Turkey Pesto Sandwich

10 August 2017: Because you can never have enough chile, the Oak Tree Café recently added battered and fried green chile strips to an already formidable appetizer menu. Lightly battered in a Sierra Blanca ale (brewed in Moriarty), it’s got just enough heat to ramp up your endorphins. Served golden brown and inviting, these green chile strips are served with a ranch dressing, the perfect complement to a savory starter which (wishful thinking here) should replace French fries as a burger accompaniment. My Kim assessed these as the best she’s ever had. Me, too.

Fried Green Chili Strips

10 August 2017: Having judged many a culinary competition, it’s galled me to discover that dishes served during the competition aren’t necessarily the ones a restaurant serves its customers on a daily basis. I’ve experienced this duplicity only a handful of times, but that’s enough to have diminished my respect for the purveyors. Rob and Janet are absolutely committed to serving their loyal customers the very same dishes they might serve persnickety competition judges. That means the green chili (SIC) cheeseburger on their daily menu is the same green chili cheeseburger judges at the New Mexico State Fair competition will sample during the 2017 event. It’s a great burger! How could it not be? The canvas upon which this masterpiece is constructed is a bun flecked with green chile. It’s made locally at Sergio’s Bakery and Café. The fresh ground beef—a whopping half-pound of never frozen deliciousness—comes from Nelson’s and the chile is New Mexico proud with a pleasant piquancy. Unless otherwise requested, burgers are prepared at medium where their juiciness shines. Then there’s a thick slice of Cheddar draped lovingly over the beef patty. Red onion, crisp lettuce and ripe tomatoes somehow manage to fit in between the buns, too. It takes two hands to handle this beauteous behemoth, a green chili cheeseburger you’ll love.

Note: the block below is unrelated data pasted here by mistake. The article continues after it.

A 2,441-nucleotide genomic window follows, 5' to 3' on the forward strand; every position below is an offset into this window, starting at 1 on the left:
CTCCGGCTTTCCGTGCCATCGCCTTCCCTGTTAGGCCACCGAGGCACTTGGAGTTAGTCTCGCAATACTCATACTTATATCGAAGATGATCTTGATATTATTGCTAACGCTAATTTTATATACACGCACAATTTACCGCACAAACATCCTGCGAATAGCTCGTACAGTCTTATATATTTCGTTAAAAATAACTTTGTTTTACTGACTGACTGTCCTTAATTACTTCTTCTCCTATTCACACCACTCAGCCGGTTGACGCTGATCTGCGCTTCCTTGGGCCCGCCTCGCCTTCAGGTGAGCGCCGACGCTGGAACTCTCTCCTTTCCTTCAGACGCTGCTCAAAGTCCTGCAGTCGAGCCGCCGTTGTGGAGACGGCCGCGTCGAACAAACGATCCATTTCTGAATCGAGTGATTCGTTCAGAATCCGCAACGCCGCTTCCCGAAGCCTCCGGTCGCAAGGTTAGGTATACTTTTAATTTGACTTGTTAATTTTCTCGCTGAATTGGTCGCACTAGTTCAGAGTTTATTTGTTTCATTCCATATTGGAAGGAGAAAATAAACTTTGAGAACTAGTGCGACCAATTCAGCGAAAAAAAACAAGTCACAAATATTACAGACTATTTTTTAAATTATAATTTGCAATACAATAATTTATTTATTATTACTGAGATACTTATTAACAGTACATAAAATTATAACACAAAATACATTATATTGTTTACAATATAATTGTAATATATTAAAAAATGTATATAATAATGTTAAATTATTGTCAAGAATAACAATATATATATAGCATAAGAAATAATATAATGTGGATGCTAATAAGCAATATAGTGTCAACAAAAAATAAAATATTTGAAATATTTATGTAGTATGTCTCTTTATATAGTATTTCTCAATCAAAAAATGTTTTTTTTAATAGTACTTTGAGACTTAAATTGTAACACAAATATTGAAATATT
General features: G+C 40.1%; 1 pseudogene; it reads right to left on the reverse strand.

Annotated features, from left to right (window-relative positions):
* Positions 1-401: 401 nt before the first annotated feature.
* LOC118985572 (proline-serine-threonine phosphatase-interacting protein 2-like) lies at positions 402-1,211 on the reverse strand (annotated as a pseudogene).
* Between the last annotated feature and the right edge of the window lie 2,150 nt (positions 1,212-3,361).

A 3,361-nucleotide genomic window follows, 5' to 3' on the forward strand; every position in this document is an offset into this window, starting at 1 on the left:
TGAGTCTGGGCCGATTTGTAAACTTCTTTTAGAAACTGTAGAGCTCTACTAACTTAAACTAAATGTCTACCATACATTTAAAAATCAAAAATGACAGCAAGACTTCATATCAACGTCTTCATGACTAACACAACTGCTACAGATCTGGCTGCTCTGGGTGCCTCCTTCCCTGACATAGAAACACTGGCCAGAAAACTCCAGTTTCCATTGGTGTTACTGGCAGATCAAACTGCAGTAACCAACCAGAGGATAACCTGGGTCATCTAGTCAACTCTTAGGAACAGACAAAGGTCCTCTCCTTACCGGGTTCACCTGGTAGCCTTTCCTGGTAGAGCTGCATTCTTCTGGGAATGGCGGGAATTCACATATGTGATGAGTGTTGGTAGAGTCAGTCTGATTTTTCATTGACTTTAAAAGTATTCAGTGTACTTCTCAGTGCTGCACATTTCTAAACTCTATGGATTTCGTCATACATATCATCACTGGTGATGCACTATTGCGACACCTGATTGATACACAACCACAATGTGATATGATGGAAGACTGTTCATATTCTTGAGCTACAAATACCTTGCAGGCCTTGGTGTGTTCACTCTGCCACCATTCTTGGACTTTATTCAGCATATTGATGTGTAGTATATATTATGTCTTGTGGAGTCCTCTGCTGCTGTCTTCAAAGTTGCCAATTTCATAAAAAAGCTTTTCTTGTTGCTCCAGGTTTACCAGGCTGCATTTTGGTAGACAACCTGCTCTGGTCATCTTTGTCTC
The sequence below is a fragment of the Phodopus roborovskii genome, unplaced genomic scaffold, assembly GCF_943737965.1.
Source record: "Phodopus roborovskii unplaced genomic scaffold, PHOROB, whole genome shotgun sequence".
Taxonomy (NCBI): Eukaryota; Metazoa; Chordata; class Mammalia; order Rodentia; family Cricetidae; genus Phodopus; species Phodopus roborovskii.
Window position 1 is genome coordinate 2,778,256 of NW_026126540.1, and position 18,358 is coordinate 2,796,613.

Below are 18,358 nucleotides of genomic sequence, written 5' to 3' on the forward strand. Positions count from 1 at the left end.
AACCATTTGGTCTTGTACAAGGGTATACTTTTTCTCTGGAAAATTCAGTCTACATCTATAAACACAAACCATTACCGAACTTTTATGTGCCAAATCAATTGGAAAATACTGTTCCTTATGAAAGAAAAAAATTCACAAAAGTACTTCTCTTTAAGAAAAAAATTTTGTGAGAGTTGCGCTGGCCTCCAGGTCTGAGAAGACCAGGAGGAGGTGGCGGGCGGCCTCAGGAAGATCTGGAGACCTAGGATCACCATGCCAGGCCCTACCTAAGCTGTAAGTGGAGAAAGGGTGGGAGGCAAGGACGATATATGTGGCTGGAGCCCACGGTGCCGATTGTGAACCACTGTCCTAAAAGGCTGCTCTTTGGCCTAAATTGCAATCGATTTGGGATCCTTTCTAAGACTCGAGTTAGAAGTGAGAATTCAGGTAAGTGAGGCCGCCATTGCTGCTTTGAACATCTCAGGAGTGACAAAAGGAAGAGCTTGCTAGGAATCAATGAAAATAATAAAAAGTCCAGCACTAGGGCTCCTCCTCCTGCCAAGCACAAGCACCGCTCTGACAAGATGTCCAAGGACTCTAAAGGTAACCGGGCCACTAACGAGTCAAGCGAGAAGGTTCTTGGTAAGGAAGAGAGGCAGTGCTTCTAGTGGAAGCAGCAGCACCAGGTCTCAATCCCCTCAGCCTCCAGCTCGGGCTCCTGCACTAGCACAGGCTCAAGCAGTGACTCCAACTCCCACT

New Mexico Green Chile Cheeseburger

The Oak Tree Cafe has made a believer our of this cynic who often laments the absence of truly sincere, truly personable service coupled with excellent sandwiches. This cafe is an anachronism, a throwback to the days in which the customer was always right and you could get things done your way.

Oak Tree Cafe
4545 Alameda, N.E.
Albuquerque, New Mexico
(505) 830-2233
Web Site | Facebook Page
LATEST VISIT: 10 August 2017
1st VISIT: 5 July 2011
# OF VISITS: 11
RATING: 23
COST: $$
BEST BET: The Taos Sandwich, Hot Corned Beef Sandwich, Oak Tree Combo, Onion Rings, Fried Green Beans, The Father Paul Sandwich, Janet’s Green Chili Burger, Mike’s Chicken Sandwich, Roasted Raspberry Chipotle Wrap, Apple Coleslaw, Fish & Chips, The Don Juan, The Pauley, Triple Decker Reuben, Turkey Pesto, New Mexico Green Chile Cheeseburger

Oak Tree Cafe Menu, Reviews, Photos, Location and Info - Zomato

Rolls & Bowls – Albuquerque, New Mexico

Rolls & Bowls Vietnamese Deli and Boba Coffee

The banh mi sandwich is really the only good argument for colonialism.”
~Calvin Trillin

By most historical standards, the banh mi is a rather new entrant in the world culinary stage. Its evolution into the revered sandwich we know and love today began in 1859 with the French arrival in Saigon. Along with military occupation, the French brought their c’est delicieux cuisine to Southeast Asia…although to be clear, the colonial rulers never had the benevolent intent of introducing the Vietnamese to their more “refined” cuisine. The French, in fact, initially forbade their subjects from partaking of such stables as bread and meat, believing the Vietnamese diet of fish and rice kept them weak. In time, wealthy Vietnamese who embraced French rule were allowed to purchase sandwiches from expensive bakeries which constructed them on French baguettes (which were too pricey for the poverty classes).

One of the culinary traditions the French brought to Vietnam was casse-croute, a term which translates literally to “break or crush the crust,” but which more often translates to “snack.” Among the most popular snacks was a traditional French baguette which the “upper crust” served with a plate of cold cuts, pate, ham, cheese and butter. Is this starting to sound familiar? This obviously was the deconstructed precursor of the modern banh mi. The term “banh mi,” by the way, actually translates to “bread,” but is understood to refer specifically to the Vietnamese baguette and more often, the sandwiches constructed on those baguettes.